Personal Contract Purchase (PCP)
Pros: A finance company buys the car and you pay a deposit and monthly instalments to use the car until the contract expires. At the start of the contact, the finance company gives the car a guaranteed final value (GFV). The GFV will depend on the deposit paid, your monthly instalments and your annual mileage. Subject to meeting the mileage and other conditions such as regular servicing, the company guarantees the car will be worth at least the outstanding balance remaining on finance at the end of the agreement. At the end of the contract, you have the option to make a payment equalling the GFV and take full ownership of the car, hand the car back to settle the remaining finance or if the car is worth more than the GFV - use the difference in value as a deposit towards another car. Payments under a PCP can be lower than for other types of car finance. A PCP allows you to drive a new car every few years without owning it (if you don’t want to).
Cons: PCP contracts impose a mileage limit and penalties apply if you exceed it. Over the term of the PCP you may have only paid off the car’s depreciation so at the end of the contract you will not have any equity in the car. PCP can work out as an expensive way to car ownership – so it’s important to calculate the total cost of the deposit, GFV and monthly payments. A PCP is usually more expensive than a hire purchase deal, with larger deposits and monthly repayments. You may face extra fees for any damage or wear or tear to the car
Pros: A personal leasing arrangement allows you to drive a new car for an agreed period and number of miles - without owning it. Leasing arrangements may include other costs such as servicing, tax and insurance. Without the need to buy or sell a car – changing vehicles is easier under a personal leasing arrangement. Monthly payments tend to be lower. The leasing company bears the cost of the car’s depreciation.
Cons: No matter how long you lease the car for, you won’t own it. Mileage limit imposed with penalties for exceeding it. You may face extra fees for any damage or wear and tear to the car.
Matt Sanders from Gocompare.com Money commented, “From cash to credit cards, loans to leasing - there’s never been more options available to car buyers. But the best way to fund a new car very much depends on your personal circumstances, the way you drive and the vehicle you choose. Therefore, it’s really important that as well as pouring over new car brochures to find the perfect car, buyers check out all the options on finance and weigh up their different pros and cons.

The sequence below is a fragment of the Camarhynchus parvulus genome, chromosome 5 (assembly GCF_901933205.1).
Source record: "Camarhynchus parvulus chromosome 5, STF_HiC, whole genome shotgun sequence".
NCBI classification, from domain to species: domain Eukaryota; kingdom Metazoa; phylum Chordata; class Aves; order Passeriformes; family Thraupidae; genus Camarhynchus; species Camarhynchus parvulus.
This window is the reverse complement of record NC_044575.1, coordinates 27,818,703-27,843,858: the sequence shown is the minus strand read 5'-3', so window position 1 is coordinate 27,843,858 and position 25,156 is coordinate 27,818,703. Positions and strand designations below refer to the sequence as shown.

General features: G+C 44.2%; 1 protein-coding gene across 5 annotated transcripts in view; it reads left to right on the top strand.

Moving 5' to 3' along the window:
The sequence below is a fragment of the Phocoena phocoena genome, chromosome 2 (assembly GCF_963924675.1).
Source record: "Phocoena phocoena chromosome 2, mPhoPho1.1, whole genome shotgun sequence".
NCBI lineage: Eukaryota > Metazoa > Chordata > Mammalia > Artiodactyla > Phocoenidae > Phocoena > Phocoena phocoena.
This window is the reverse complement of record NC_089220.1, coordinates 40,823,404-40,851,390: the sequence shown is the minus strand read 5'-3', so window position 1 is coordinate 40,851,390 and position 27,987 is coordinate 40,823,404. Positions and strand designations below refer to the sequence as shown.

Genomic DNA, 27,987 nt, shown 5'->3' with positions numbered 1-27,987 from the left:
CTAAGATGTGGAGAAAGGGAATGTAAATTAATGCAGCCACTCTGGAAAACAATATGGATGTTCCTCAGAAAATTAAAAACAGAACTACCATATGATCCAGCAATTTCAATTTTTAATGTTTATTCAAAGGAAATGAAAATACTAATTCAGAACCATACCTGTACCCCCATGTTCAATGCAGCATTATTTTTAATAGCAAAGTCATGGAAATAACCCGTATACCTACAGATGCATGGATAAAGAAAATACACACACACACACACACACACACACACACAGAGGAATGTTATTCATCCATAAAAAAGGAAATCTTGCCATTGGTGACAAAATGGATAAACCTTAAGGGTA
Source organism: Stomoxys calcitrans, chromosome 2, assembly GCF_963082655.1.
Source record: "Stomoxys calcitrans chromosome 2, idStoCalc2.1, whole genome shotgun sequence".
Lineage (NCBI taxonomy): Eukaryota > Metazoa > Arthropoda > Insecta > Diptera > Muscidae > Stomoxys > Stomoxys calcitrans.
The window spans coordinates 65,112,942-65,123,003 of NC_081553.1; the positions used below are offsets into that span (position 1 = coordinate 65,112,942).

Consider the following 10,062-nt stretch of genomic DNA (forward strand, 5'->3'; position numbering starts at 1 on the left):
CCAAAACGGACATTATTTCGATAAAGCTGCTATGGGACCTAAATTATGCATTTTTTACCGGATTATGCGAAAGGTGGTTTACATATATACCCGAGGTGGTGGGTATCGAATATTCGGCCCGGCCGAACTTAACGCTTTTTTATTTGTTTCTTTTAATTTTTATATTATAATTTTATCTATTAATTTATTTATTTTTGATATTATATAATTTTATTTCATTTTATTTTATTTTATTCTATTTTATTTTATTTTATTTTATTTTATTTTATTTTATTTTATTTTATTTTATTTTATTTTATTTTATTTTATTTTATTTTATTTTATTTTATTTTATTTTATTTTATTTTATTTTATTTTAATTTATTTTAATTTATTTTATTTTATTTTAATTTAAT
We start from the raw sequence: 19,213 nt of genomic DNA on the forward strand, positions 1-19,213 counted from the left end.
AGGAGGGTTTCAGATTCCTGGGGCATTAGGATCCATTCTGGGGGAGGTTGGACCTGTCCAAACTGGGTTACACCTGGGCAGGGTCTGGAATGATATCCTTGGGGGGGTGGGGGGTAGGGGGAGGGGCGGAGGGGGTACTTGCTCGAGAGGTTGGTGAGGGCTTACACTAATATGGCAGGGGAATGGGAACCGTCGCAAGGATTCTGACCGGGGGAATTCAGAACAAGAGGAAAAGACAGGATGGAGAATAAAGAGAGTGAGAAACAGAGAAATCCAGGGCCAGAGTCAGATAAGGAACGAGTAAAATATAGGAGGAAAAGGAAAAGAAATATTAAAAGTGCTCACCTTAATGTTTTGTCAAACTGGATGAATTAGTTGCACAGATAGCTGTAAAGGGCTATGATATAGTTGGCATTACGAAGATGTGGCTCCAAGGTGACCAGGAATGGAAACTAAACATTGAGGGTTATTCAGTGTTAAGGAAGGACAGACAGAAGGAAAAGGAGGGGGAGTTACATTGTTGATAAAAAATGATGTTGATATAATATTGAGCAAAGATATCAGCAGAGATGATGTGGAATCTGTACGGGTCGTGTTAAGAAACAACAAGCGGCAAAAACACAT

“Depending on your chosen finance option, your calculations should include: the deposit you’re required to put down, the monthly repayments, including the interest rate and any other charges over the term of the loan. Don’t forget to include costs payable at the end of an agreement - for example for damage or a limited mileage penalty. And, if you’re buying the car, you’ll need to factor depreciation into your sums. The other car running costs you’ll need to consider are fuel, tax and insurance. Where finance is required to fund a purchase, to protect their investment the lender will to require you to hold fully comprehensive car insurance.
Matt Sanders concluded, “However you chose to fund a new car, one sure fire way to save money is to shop around and compare prices. Rather than just agreeing to the finance offered by the car dealership, check whether you can get a more competitive deal elsewhere. By using a loan comparison tool you can quickly and easily compare both general loans and car-specific finance. Otherwise any money off you’ve haggled with the car salesman could be more than wiped out by choosing the wrong finance deal.”
For more information see Gocompare.com's guide on car financing and loans.
- ENDS -
Notes to editors:
1The percentage of private new car sales financed by FLA members through dealerships reached 81.4% in 2015, up from 75.9% in 2014.